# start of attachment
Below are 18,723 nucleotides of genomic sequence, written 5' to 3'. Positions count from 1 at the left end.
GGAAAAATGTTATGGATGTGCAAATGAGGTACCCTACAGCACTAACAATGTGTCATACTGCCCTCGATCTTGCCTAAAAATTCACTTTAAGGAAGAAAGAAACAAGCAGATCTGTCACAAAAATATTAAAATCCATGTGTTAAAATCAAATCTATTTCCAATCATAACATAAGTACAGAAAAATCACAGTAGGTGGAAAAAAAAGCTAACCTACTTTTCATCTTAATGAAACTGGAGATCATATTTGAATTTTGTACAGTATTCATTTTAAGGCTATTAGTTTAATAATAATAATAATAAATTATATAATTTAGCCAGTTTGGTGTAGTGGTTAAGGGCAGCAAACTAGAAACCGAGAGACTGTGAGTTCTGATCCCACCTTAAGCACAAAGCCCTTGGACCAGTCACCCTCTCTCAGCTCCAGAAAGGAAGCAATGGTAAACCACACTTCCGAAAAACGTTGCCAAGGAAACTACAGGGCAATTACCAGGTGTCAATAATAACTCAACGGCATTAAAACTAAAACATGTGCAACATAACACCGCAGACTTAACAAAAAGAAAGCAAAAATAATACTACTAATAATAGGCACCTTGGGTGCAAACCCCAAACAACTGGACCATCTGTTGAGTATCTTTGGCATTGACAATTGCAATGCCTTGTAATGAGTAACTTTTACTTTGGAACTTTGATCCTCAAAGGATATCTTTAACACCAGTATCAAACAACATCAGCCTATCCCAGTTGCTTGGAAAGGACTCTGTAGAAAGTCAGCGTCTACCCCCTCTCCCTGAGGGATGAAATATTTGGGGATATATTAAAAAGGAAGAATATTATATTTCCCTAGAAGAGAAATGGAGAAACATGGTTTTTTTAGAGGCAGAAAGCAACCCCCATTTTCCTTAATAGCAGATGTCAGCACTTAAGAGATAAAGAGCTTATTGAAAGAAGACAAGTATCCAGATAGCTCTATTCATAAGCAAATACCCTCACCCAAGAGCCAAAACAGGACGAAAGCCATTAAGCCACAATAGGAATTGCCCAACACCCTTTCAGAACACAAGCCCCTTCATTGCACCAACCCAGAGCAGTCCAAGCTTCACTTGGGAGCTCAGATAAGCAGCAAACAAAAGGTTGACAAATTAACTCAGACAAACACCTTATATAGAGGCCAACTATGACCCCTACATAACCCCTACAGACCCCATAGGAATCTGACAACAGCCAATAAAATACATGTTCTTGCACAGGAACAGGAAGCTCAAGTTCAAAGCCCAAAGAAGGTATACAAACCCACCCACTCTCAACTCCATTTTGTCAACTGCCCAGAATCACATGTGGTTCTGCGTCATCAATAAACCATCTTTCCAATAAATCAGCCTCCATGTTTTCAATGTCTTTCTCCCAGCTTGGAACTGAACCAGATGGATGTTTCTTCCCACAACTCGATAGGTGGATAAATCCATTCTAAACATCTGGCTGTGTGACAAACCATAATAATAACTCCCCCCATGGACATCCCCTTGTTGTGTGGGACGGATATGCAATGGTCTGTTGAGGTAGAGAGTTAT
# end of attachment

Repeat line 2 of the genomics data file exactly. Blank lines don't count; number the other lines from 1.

GGAAAAATGTTATGGATGTGCAAATGAGGTACCCTACAGCACTAACAATGTGTCATACTGCCCTCGATCTTGCCTAAAAATTCACTTTAAGGAAGAAAGAAACAAGCAGATCTGTCACAAAAATATTAAAATCCATGTGTTAAAATCAAATCTATTTCCAATCATAACATAAGTACAGAAAAATCACAGTAGGTGGAAAAAAAAGCTAACCTACTTTTCATCTTAATGAAACTGGAGATCATATTTGAATTTTGTACAGTATTCATTTTAAGGCTATTAGTTTAATAATAATAATAATAAATTATATAATTTAGCCAGTTTGGTGTAGTGGTTAAGGGCAGCAAACTAGAAACCGAGAGACTGTGAGTTCTGATCCCACCTTAAGCACAAAGCCCTTGGACCAGTCACCCTCTCTCAGCTCCAGAAAGGAAGCAATGGTAAACCACACTTCCGAAAAACGTTGCCAAGGAAACTACAGGGCAATTACCAGGTGTCAATAATAACTCAACGGCATTAAAACTAAAACATGTGCAACATAACACCGCAGACTTAACAAAAAGAAAGCAAAAATAATACTACTAATAATAGGCACCTTGGGTGCAAACCCCAAACAACTGGACCATCTGTTGAGTATCTTTGGCATTGACAATTGCAATGCCTTGTAATGAGTAACTTTTACTTTGGAACTTTGATCCTCAAAGGATATCTTTAACACCAGTATCAAACAACATCAGCCTATCCCAGTTGCTTGGAAAGGACTCTGTAGAAAGTCAGCGTCTACCCCCTCTCCCTGAGGGATGAAATATTTGGGGATATATTAAAAAGGAAGAATATTATATTTCCCTAGAAGAGAAATGGAGAAACATGGTTTTTTTAGAGGCAGAAAGCAACCCCCATTTTCCTTAATAGCAGATGTCAGCACTTAAGAGATAAAGAGCTTATTGAAAGAAGACAAGTATCCAGATAGCTCTATTCATAAGCAAATACCCTCACCCAAGAGCCAAAACAGGACGAAAGCCATTAAGCCACAATAGGAATTGCCCAACACCCTTTCAGAACACAAGCCCCTTCATTGCACCAACCCAGAGCAGTCCAAGCTTCACTTGGGAGCTCAGATAAGCAGCAAACAAAAGGTTGACAAATTAACTCAGACAAACACCTTATATAGAGGCCAACTATGACCCCTACATAACCCCTACAGACCCCATAGGAATCTGACAACAGCCAATAAAATACATGTTCTTGCACAGGAACAGGAAGCTCAAGTTCAAAGCCCAAAGAAGGTATACAAACCCACCCACTCTCAACTCCATTTTGTCAACTGCCCAGAATCACATGTGGTTCTGCGTCATCAATAAACCATCTTTCCAATAAATCAGCCTCCATGTTTTCAATGTCTTTCTCCCAGCTTGGAACTGAACCAGATGGATGTTTCTTCCCACAACTCGATAGGTGGATAAATCCATTCTAAACATCTGGCTGTGTGACAAACCATAATAATAACTCCCCCCATGGACATCCCCTTGTTGTGTGGGACGGATATGCAATGGTCTGTTGAGGTAGAGAGTTAT